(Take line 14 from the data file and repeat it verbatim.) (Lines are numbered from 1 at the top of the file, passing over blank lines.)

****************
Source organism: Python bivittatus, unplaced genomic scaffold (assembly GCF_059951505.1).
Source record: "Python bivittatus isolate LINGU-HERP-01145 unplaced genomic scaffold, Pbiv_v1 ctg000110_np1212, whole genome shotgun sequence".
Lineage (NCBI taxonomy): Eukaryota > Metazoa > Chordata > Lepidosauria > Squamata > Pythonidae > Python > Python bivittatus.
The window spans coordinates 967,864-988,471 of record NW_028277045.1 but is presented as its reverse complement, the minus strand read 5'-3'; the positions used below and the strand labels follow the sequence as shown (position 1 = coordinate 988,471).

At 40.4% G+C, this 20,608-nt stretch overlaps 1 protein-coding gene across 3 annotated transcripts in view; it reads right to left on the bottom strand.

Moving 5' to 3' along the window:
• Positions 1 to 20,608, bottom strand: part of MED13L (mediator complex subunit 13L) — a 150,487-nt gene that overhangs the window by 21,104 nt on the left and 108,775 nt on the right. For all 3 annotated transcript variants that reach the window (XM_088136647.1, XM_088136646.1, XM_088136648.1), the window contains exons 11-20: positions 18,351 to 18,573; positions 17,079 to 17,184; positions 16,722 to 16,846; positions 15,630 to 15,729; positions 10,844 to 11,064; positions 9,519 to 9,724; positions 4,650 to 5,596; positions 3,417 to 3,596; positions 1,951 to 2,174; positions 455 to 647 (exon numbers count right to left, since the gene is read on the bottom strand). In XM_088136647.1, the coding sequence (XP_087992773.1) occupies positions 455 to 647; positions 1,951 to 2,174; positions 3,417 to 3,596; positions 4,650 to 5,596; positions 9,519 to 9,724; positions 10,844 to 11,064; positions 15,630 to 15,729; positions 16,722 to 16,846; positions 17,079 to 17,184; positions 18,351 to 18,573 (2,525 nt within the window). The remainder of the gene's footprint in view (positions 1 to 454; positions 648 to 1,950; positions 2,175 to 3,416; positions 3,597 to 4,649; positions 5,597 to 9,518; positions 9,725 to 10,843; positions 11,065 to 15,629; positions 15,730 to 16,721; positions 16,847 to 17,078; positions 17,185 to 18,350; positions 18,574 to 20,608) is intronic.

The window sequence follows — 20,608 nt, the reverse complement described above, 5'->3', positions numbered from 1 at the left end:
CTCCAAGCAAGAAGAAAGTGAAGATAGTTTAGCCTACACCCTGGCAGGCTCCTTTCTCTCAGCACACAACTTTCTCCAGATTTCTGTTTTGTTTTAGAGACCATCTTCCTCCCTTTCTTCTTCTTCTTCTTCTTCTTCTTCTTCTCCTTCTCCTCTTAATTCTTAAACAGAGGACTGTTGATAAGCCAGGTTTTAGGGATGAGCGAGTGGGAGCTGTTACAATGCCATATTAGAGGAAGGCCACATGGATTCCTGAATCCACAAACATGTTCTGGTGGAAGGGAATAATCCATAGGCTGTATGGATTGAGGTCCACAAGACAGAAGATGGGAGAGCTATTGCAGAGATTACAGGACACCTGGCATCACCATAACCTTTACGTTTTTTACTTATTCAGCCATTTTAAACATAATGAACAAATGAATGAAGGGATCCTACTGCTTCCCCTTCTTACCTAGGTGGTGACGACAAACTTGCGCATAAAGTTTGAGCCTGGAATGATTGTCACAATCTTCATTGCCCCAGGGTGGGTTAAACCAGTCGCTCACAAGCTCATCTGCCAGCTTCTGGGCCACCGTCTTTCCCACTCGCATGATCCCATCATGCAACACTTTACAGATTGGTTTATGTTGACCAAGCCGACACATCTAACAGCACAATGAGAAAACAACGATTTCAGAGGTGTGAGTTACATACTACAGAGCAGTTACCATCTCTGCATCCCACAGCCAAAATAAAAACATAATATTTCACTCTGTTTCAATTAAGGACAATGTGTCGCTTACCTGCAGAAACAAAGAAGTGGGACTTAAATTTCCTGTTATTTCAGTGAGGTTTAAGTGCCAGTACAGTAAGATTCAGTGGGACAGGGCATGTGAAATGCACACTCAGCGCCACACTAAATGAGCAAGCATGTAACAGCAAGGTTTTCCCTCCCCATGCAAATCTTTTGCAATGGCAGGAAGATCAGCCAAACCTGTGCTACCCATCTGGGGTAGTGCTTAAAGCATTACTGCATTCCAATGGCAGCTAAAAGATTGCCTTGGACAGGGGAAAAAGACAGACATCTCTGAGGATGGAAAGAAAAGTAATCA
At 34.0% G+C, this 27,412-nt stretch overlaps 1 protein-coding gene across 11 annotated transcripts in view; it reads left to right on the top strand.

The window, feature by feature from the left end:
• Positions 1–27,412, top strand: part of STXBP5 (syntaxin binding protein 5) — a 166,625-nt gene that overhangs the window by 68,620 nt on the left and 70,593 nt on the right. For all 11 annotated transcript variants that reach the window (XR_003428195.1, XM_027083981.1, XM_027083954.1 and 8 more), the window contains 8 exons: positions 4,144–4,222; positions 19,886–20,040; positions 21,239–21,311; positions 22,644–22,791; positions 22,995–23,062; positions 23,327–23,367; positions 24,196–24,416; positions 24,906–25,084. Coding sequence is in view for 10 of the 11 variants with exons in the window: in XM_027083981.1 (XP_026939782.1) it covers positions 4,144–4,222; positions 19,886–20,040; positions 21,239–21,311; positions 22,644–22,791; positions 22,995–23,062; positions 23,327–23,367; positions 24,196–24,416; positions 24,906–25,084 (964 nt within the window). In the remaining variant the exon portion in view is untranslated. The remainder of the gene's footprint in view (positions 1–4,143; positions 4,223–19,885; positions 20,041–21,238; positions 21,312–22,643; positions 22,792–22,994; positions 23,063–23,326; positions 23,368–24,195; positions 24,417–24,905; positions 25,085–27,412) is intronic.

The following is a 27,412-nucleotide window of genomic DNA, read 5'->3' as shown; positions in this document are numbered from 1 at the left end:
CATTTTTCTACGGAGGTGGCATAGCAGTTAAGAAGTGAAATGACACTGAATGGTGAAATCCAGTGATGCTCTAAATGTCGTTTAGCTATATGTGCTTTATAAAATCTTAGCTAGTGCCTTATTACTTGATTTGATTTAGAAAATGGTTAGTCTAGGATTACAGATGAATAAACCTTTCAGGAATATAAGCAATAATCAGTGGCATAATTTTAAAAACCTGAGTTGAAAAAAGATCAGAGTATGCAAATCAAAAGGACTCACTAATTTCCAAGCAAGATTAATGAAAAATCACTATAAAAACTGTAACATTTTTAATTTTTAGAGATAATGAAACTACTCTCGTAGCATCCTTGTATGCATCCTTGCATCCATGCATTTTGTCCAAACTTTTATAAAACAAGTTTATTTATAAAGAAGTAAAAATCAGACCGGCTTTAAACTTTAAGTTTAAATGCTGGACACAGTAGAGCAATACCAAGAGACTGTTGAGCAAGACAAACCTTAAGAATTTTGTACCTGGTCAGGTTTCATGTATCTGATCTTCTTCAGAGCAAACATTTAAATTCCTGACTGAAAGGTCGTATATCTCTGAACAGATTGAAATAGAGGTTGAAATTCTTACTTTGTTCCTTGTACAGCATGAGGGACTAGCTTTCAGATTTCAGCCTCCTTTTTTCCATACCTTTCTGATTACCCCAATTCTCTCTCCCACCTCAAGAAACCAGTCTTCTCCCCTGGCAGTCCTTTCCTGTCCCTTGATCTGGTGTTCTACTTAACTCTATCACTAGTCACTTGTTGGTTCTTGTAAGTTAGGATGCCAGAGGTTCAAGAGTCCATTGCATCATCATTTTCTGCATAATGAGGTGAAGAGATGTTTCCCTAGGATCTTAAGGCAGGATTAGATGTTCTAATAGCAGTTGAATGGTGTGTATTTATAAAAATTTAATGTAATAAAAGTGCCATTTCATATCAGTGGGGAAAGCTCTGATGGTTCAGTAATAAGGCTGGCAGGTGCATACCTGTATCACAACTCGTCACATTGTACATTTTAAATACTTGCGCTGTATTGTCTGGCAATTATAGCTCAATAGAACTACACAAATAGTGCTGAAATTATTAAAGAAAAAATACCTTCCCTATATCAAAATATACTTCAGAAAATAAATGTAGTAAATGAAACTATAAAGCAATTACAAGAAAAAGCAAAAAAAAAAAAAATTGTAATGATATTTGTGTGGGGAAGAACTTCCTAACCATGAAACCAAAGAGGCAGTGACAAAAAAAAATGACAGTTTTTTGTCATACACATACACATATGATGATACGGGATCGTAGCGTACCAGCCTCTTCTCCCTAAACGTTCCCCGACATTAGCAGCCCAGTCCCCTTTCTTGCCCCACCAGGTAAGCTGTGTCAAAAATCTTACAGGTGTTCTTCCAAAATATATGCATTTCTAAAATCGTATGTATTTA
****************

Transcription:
CATTTTTCTACGGAGGTGGCATAGCAGTTAAGAAGTGAAATGACACTGAATGGTGAAATCCAGTGATGCTCTAAATGTCGTTTAGCTATATGTGCTTTATAAAATCTTAGCTAGTGCCTTATTACTTGATTTGATTTAGAAAATGGTTAGTCTAGGATTACAGATGAATAAACCTTTCAGGAATATAAGCAATAATCAGTGGCATAATTTTAAAAACCTGAGTTGAAAAAAGATCAGAGTATGCAAATCAAAAGGACTCACTAATTTCCAAGCAAGATTAATGAAAAATCACTATAAAAACTGTAACATTTTTAATTTTTAGAGATAATGAAACTACTCTCGTAGCATCCTTGTATGCATCCTTGCATCCATGCATTTTGTCCAAACTTTTATAAAACAAGTTTATTTATAAAGAAGTAAAAATCAGACCGGCTTTAAACTTTAAGTTTAAATGCTGGACACAGTAGAGCAATACCAAGAGACTGTTGAGCAAGACAAACCTTAAGAATTTTGTACCTGGTCAGGTTTCATGTATCTGATCTTCTTCAGAGCAAACATTTAAATTCCTGACTGAAAGGTCGTATATCTCTGAACAGATTGAAATAGAGGTTGAAATTCTTACTTTGTTCCTTGTACAGCATGAGGGACTAGCTTTCAGATTTCAGCCTCCTTTTTTCCATACCTTTCTGATTACCCCAATTCTCTCTCCCACCTCAAGAAACCAGTCTTCTCCCCTGGCAGTCCTTTCCTGTCCCTTGATCTGGTGTTCTACTTAACTCTATCACTAGTCACTTGTTGGTTCTTGTAAGTTAGGATGCCAGAGGTTCAAGAGTCCATTGCATCATCATTTTCTGCATAATGAGGTGAAGAGATGTTTCCCTAGGATCTTAAGGCAGGATTAGATGTTCTAATAGCAGTTGAATGGTGTGTATTTATAAAAATTTAATGTAATAAAAGTGCCATTTCATATCAGTGGGGAAAGCTCTGATGGTTCAGTAATAAGGCTGGCAGGTGCATACCTGTATCACAACTCGTCACATTGTACATTTTAAATACTTGCGCTGTATTGTCTGGCAATTATAGCTCAATAGAACTACACAAATAGTGCTGAAATTATTAAAGAAAAAATACCTTCCCTATATCAAAATATACTTCAGAAAATAAATGTAGTAAATGAAACTATAAAGCAATTACAAGAAAAAGCAAAAAAAAAAAAAATTGTAATGATATTTGTGTGGGGAAGAACTTCCTAACCATGAAACCAAAGAGGCAGTGACAAAAAAAAATGACAGTTTTTTGTCATACACATACACATATGATGATACGGGATCGTAGCGTACCAGCCTCTTCTCCCTAAACGTTCCCCGACATTAGCAGCCCAGTCCCCTTTCTTGCCCCACCAGGTAAGCTGTGTCAAAAATCTTACAGGTGTTCTTCCAAAATATATGCATTTCTAAAATCGTATGTATTTA